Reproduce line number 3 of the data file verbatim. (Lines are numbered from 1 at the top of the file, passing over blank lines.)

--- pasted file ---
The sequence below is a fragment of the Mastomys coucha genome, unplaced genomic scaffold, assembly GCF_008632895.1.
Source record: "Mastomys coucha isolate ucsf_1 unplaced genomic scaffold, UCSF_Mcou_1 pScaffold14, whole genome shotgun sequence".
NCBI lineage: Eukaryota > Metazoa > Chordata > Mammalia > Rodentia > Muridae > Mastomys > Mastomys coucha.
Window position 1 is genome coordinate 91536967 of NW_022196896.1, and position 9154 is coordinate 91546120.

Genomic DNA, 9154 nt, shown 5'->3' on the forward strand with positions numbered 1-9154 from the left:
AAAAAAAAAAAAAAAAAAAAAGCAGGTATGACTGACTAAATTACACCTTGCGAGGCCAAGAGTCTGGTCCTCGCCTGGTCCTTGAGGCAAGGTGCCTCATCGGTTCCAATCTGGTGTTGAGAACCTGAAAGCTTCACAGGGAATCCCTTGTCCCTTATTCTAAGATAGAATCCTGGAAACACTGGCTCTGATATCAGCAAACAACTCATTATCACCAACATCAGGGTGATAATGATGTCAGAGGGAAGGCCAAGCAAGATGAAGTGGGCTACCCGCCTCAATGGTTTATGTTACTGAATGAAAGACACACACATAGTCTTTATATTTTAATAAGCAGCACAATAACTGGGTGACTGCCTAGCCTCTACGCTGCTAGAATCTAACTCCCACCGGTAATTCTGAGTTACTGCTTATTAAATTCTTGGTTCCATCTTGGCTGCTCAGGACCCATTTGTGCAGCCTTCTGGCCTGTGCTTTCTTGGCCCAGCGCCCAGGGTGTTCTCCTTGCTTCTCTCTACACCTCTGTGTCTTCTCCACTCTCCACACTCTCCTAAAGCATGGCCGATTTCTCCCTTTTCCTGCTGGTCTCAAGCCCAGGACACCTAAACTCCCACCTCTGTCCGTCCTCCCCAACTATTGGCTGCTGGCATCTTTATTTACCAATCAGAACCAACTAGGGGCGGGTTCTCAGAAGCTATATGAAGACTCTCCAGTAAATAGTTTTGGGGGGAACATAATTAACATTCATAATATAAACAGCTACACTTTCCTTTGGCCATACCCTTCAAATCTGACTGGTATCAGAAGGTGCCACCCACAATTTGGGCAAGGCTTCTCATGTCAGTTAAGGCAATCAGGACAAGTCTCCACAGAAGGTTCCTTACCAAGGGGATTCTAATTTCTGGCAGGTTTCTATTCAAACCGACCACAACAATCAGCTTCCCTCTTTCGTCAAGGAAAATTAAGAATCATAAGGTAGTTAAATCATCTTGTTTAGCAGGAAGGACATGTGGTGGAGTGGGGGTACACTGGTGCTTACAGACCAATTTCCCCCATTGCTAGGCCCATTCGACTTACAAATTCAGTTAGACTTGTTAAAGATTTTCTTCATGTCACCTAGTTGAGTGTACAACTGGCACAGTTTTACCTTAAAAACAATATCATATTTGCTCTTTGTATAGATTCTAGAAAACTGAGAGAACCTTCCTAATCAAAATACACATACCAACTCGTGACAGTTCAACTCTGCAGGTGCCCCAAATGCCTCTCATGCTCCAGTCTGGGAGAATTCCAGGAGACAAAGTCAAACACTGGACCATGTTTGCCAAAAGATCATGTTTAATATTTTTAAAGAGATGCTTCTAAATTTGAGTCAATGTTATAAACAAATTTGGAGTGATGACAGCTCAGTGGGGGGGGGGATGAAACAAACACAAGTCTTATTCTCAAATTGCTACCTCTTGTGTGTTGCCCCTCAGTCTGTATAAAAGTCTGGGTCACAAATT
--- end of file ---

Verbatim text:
NCBI lineage: Eukaryota > Metazoa > Chordata > Mammalia > Rodentia > Muridae > Mastomys > Mastomys coucha.